By Jackie Medland
President/Chief Nursing Officer, Highlands-Cashiers Hospital
This month I want to focus on the importance of emergency preparedness, both for you as individual community members and for us at Highlands-Cashiers Hospital (HCH). It’s imperative to be ready for any unexpected emergency, whether it’s a serious threat to your health or to our facility’s safety and security. At HCH, we regularly test and evaluate the security and functionality of our organization amidst the daily work of patient care, because nothing is more important than the safety of our patients and team members.
To that end, we recently executed a logistically complex, campus-wide drill for a scenario where an active assailant enters our hospital armed with a weapon and intending to do harm. Through this carefully simulated event, our hospital team and community partners, including the Macon County Emergency Management, the Macon County Sherriff’s Department and the Highlands Police and Fire Departments were exposed to a harrowing situation, one that required critical thinking, precise execution of protocol and teamwork. The drill confirmed what we already knew: that full preparedness is inextricably linked to our relationships with these community agency partners. These are the very same people who respond to any 911 call, perhaps from a person who may be experiencing a heart attack, and whose first priority is, incredibly, to always run toward any threat.
There’s another type of preparedness I’d like to talk about now that we’ve entered National Heart Month. February is the perfect time for you to learn what to do if you think you might be suffering from a heart attack. Heart attacks can strike at any time, so it’s important to be aware of the symptoms and know what steps to take. For example, did you know that the signs of heart attack in men and women may be different? Men often experience chest and arm pain and shortness of breath, while women may experience nausea, flu-like symptoms and back or jaw pain. Either sex may experience any of these symptoms, so it’s important to remain aware.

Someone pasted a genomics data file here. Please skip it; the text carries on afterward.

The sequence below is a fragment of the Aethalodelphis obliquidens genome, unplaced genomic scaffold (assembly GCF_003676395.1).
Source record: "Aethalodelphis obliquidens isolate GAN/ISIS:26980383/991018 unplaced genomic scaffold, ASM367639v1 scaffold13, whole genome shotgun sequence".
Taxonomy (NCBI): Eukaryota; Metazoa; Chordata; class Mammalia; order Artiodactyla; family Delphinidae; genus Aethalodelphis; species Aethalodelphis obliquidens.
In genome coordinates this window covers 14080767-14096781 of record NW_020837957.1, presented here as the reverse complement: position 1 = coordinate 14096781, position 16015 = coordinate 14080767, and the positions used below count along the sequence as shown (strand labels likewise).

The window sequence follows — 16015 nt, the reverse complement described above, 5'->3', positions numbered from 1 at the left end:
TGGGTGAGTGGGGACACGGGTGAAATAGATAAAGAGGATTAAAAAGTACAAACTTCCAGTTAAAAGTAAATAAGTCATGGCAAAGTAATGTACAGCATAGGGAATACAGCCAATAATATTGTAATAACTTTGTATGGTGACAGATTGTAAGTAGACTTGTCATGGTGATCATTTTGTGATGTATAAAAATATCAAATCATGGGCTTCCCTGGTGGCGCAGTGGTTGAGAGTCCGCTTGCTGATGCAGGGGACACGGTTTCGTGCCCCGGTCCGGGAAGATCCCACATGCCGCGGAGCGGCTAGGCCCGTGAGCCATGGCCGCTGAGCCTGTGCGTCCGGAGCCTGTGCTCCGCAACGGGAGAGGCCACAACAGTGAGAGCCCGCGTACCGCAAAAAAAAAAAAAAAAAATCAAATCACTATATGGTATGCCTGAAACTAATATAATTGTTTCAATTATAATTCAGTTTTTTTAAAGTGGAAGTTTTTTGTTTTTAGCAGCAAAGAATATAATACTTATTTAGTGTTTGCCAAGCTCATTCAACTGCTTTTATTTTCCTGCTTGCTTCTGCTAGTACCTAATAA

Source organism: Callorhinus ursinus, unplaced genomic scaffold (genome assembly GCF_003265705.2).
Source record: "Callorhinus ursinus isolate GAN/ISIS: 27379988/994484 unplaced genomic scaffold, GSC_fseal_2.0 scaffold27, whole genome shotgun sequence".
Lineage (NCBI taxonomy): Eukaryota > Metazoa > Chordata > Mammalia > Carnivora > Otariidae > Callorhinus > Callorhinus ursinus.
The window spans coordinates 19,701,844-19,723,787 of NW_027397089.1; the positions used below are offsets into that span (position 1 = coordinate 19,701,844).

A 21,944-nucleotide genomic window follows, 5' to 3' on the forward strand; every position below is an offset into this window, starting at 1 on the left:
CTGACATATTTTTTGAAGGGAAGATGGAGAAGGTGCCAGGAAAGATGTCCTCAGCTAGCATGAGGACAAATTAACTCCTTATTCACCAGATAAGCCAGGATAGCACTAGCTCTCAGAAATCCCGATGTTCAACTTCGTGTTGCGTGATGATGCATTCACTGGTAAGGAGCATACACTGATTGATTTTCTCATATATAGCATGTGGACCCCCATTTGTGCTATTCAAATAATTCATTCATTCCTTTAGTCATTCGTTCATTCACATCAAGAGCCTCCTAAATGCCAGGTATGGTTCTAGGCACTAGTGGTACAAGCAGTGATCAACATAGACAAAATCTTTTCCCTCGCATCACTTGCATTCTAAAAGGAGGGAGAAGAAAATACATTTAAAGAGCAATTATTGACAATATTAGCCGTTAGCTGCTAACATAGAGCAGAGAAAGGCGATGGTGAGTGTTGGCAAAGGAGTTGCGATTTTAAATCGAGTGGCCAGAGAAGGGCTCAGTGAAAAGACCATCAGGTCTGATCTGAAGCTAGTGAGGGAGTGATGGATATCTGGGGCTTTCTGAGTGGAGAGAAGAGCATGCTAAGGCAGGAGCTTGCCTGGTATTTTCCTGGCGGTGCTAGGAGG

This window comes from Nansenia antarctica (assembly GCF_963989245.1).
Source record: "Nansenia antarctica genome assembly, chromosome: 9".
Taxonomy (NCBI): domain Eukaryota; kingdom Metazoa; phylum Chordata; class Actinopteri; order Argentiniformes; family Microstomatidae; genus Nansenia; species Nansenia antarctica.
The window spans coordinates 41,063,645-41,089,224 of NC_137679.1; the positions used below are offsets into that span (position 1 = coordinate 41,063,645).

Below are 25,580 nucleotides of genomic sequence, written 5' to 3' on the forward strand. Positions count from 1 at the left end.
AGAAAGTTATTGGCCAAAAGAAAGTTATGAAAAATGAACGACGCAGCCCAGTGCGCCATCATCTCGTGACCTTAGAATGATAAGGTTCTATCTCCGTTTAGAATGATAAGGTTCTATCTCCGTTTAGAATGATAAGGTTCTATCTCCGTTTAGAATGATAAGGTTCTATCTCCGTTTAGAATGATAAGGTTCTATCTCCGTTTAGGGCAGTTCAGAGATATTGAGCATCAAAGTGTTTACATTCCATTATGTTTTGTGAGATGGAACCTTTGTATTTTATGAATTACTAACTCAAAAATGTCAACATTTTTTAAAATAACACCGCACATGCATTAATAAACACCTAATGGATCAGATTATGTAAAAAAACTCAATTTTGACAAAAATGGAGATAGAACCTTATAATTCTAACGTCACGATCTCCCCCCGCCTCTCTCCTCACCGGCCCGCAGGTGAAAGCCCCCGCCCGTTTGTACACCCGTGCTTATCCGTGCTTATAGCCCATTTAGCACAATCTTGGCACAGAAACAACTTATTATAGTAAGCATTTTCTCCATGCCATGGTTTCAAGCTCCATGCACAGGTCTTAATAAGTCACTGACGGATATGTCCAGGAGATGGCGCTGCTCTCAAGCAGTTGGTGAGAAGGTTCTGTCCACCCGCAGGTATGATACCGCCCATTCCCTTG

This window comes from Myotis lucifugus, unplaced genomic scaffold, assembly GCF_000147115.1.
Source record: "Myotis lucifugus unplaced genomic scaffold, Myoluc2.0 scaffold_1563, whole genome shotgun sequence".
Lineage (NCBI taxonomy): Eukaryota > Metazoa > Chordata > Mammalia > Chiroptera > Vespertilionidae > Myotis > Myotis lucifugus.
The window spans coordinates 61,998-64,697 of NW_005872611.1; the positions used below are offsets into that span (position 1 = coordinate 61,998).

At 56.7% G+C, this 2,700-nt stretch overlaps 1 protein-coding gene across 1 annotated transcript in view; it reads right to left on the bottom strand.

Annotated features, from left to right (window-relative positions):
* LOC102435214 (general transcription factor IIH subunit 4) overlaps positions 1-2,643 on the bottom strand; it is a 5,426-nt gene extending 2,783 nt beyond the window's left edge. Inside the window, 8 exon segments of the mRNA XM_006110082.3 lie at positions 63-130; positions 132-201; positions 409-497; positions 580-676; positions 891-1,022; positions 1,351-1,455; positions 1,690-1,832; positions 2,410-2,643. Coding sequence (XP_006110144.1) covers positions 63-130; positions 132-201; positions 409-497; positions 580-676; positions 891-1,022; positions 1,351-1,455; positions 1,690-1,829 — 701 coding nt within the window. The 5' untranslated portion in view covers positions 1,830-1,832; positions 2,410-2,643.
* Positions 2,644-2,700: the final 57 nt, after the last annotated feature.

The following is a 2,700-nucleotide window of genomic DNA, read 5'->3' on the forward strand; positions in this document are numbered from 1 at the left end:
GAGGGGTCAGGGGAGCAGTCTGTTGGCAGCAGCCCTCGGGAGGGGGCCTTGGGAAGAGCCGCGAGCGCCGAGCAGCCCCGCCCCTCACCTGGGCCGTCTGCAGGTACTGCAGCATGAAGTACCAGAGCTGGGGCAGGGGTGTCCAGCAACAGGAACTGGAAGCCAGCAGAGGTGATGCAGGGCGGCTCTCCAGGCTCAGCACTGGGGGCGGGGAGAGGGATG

Should you note these symptoms, you must enact your own drill—immediately dial 911 and get to the emergency department closest to you, because every second counts. If you were to arrive at our HCH ED, our highly skilled clinical team would deliver the same clinical protocols as those of our main Mission Hospital facility in Asheville. You’d be fully evaluated to determine whether you are experiencing a heart attack or not. The Emergency Physician at Highlands-Cashiers can begin diagnostic and treatment protocols, stabilize you and immediately access a cardiologists via telehealth. If need be, arrangements for transfer will be made. You can feel secure knowing that HCH is a gateway to one of the most sophisticated cardiac programs in the nation, as evidenced by IBM Watson Health’s repeated rankings of Mission Health as one of the nation’s Top 15 Health Systems and Mission Hospital as one of the Top 50 Cardiovascular Hospitals in America.
Partnerships are all-important when responding to the unexpected, whether in your own home or here at the hospital. We know that preserving and enhancing our alliances with our community members and agencies makes for a stronger, healthier community.
Jacqueline Medland, PhD, RN, is the President/Chief Nursing Officer (CNO) of Highlands-Cashiers Hospital. Jackie has enjoyed a career as a healthcare leader for over 30 years, including positions in direct patient care, advanced practice nursing, nursing management and hospital administration. Jackie received her MSN from the University of Illinois, College of Nursing, and her PhD in Organization Development from Benedictine University. She is a member of the American Association of Critical Care Nurses, the American Organization of Nurses Executives, the Illinois Organization of Nursing Leaders and Sigma Theta Tau. Jackie’s unique leadership and mentorship was recognized by the University of Illinois, College of Nursing with the Sage Award.